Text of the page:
16 year old Paul Martin and 15 year old Betty Jo Booker were killed 70 years ago tonight at the entrance to Spring Lake Park. Although they were not the first victims of the “Phantom Killer” their attack was when people started realizing there was a serial killer on the loose in Texarkana.
On February 22, 1946 Jimmy Hollis and his girlfriend Mary Jeanne Larey were attacked and beaten while parked on a secluded road known as “lovers’ lane.” The attack happened near where Cowhorn Creek intersects Richmond Rd. today. Mary Jeanne Larey ran to a house at 805 Blanton Street and the homeowner called police. Both Jimmy and Mary Jeanne survived the ordeal.
Richard L. Griffin and Polly Ann Moore were the next victims of the killer and the first to be killed. The two were found dead on March 24, 1946 in Griffin’s car parked on what is now S. Robison Rd. 100 yards south of Highway 67. Both had been shot in the back of the head and were fully clothed. In the March 27 edition of Texarkana Gazette, an announcement was made that told readers “You Can Help Solve Murders”
“Sheriff Bill Presley and his deputies have a difficult task ahead of them as they attempt to solve the shocking double murder discovered Sunday morning. Texarkana residents can help in this investigation and at the same time if they are not careful, they can hinder the investigation and cause the officers to spend many hours following blind trails. Persons who have information which might furnish a clue to the identity of the slayer or slayers or which might indicate a motive for the crime should not divulge such information on street corners or at cold drink stands but should immediately make it available to the officers. Do not spread rumors regardless of how much basis for fact there is in them. Do not say ‘I heard’ or ‘they say’, because the chances are that the person listening will repeat your information and enlarge upon it. Before long the story grows to such proportions as to necessitate a detailed investigation by the officers, thereby perhaps pulling them off the true trail and sending them up a blind alley. Stick to facts that you know of your own personal knowledge and relay those facts as quickly as possible to the officers.”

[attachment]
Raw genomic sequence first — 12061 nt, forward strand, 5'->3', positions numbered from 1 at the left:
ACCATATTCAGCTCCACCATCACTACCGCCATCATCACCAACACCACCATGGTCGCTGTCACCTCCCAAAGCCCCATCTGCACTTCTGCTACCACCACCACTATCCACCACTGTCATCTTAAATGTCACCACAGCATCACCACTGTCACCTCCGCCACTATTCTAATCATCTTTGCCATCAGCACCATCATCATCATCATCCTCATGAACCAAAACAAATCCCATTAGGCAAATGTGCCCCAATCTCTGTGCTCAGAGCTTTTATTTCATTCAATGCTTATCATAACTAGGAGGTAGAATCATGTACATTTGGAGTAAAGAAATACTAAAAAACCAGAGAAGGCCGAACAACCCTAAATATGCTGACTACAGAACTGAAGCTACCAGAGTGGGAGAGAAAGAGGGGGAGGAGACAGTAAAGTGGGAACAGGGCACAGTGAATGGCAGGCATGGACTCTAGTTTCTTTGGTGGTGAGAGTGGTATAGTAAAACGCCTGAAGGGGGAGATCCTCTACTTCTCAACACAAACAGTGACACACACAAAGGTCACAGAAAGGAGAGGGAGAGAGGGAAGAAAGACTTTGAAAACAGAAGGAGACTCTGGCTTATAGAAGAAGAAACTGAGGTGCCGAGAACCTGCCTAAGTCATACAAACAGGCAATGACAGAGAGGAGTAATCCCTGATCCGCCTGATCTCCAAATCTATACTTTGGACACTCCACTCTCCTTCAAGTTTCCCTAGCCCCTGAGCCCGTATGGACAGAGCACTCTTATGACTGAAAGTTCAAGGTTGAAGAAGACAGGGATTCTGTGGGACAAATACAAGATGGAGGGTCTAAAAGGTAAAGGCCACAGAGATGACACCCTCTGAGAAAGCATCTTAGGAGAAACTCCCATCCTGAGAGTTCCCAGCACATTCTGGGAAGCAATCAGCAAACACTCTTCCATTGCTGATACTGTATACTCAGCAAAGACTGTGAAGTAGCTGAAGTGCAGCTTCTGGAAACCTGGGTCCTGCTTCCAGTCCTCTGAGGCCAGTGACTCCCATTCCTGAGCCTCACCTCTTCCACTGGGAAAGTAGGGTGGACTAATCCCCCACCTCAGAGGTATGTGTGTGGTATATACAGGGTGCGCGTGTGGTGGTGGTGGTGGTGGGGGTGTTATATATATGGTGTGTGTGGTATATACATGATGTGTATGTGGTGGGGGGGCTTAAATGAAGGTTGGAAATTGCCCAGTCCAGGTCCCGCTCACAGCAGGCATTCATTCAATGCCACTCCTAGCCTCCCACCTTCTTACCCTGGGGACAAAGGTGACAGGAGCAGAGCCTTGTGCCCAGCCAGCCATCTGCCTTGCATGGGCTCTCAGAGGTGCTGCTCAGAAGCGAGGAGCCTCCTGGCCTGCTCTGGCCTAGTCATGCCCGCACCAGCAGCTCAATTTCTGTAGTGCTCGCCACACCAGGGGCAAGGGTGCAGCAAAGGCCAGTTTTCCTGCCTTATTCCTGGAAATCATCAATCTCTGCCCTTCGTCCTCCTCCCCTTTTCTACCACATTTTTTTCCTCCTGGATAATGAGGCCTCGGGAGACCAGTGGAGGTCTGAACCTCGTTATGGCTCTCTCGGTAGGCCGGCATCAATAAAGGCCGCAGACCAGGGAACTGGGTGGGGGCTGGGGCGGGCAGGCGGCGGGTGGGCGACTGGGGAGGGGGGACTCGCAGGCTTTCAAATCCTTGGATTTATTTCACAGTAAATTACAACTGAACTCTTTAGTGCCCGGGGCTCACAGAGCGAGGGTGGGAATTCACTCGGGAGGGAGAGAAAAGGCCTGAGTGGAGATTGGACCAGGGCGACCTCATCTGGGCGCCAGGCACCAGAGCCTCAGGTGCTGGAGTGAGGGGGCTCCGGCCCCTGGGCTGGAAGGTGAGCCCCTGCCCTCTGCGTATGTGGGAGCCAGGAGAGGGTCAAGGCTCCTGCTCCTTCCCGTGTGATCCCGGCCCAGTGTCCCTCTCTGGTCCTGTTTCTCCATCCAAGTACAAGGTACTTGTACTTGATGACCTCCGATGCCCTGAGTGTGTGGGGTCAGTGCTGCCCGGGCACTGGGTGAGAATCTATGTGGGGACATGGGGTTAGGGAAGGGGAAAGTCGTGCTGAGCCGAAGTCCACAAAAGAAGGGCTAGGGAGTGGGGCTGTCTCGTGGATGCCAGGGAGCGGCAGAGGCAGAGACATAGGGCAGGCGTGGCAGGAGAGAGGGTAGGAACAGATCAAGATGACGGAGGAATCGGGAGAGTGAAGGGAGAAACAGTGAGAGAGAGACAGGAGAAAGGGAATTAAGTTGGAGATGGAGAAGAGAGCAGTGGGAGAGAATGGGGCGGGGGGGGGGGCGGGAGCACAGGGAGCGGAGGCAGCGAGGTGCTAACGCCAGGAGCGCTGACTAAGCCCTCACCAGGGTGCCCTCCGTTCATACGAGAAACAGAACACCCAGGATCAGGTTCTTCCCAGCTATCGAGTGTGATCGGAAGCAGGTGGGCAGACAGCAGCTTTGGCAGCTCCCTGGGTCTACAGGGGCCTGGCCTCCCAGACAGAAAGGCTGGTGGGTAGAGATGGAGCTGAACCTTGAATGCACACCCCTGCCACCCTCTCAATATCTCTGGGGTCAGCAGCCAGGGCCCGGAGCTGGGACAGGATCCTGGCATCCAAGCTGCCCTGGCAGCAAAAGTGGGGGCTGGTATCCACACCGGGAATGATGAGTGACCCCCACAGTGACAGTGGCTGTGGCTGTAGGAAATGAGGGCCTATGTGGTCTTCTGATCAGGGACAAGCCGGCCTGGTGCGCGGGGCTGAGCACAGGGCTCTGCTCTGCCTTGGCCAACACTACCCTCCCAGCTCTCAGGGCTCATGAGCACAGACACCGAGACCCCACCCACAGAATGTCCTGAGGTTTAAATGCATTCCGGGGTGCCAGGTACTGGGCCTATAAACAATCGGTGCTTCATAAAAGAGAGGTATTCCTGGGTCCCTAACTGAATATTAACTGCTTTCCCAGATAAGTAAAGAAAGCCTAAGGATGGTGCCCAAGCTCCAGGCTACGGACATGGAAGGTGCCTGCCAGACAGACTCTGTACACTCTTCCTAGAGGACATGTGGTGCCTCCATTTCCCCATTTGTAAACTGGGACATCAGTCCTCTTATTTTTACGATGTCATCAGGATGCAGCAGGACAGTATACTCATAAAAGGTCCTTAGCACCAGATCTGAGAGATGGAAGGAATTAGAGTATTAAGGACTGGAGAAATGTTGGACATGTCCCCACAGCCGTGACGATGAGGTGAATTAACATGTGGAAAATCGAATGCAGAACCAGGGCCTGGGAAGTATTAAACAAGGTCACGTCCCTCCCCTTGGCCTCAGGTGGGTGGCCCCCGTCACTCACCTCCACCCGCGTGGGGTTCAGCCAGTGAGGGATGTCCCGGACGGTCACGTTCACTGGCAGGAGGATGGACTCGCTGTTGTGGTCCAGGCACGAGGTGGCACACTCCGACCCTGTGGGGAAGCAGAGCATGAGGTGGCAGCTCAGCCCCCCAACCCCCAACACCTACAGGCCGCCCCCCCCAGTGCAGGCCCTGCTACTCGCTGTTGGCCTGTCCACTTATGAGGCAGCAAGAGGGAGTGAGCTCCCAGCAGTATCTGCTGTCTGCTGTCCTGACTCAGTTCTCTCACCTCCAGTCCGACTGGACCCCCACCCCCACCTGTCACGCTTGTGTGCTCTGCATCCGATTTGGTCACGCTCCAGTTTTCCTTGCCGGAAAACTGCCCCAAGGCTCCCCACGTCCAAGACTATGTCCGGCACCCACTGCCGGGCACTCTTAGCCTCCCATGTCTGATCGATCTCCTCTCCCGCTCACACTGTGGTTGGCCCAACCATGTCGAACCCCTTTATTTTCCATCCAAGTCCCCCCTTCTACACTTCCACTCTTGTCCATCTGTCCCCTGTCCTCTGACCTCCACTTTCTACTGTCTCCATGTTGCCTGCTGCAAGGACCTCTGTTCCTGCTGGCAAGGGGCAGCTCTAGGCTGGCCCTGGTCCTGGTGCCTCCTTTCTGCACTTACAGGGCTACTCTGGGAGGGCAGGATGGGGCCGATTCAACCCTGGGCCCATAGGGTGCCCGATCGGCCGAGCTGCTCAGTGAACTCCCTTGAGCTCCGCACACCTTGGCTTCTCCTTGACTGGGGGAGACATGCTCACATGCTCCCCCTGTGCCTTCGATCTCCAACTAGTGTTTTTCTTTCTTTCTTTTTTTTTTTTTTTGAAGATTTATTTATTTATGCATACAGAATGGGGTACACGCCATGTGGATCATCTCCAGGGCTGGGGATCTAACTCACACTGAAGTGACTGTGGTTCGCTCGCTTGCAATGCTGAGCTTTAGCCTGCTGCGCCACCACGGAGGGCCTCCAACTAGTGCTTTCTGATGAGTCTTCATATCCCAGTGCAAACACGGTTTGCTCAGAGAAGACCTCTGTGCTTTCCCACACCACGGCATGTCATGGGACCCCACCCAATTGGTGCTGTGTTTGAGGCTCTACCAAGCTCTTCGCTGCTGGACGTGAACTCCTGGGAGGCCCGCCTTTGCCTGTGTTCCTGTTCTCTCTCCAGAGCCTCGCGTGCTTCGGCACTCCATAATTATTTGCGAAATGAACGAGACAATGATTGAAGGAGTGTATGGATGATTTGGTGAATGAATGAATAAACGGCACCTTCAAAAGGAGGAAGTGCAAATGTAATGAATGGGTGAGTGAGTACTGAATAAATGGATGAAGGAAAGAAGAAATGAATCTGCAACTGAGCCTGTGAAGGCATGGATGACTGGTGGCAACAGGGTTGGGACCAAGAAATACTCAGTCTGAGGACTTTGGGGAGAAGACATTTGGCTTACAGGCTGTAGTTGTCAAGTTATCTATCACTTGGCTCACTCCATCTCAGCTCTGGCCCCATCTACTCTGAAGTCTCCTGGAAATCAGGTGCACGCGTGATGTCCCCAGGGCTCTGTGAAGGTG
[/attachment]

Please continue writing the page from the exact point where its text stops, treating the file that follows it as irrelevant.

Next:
The next attack was the killing of Martin and Booker on the night of April 13 or early morning of April 14. “Martin’s body was found at about 6:30 a.m. Martin’s body was found lying on its left side by the northern side of North Park Road. Blood was found further down on the other side of the road by a fence. He had been shot four times—once through the nose, again through the left fourth rib from behind, a third time in the right hand, and finally through the back of the neck. Booker’s body was not found until approximately 11:30 a.m., almost 2 miles (3.2 km) away from Martin’s body.”
On May 3 Virgil and Katie Starks were attacked in their farm house. Virgil was sitting reading the Texarkana Gazette when he was shot twice in the back of the head from a closed window 3 feet away. Katie was also shot but manged to run to to a neighbors house for help and survived.
By November 1948, authorities no longer considered the Starks’ murder connected with the other double murders and another person was eventually arrested and convicted. At the time though the murder marked the height of hysteria in Texarkana.
“Before, it was normal to leave your house unlocked, but soon residents started locking doors, pulling down shades, blocking windows, and arming themselves with guns. Some people would nail sheets over their windows or nail the window down. Some used screened-door braces as window guards. The next day after Starks’ death, several residents bought firearms and locks. Stores sold out of locks, guns, ammunition, and window shades and Venetian blinds. Other items that sold well included window sash locks, screen door hooks, night latches, and other protective devices.”
On May 9 the Two States Press, a weekly paper published on Thursdays, announced:
“Texarkana people are jittery, plain frightened–and with reason. Within a period of six weeks five people have been murdered in cold blood and a sixth seriously wounded, escaping death by a seeming miracle. The question in the minds of most of the citizens is, when, where and how soon will another tragedy shock the community, and who will be the victim or victims, since two deaths seem to be the design of the killer?”
No one was ever charged as the Phantom Killer although throughout the investigation almost 400 suspects were arrested.
See the Texarkana Moonlight Murders Wikipedia entry which was used to create this article for a very detailed account of the events.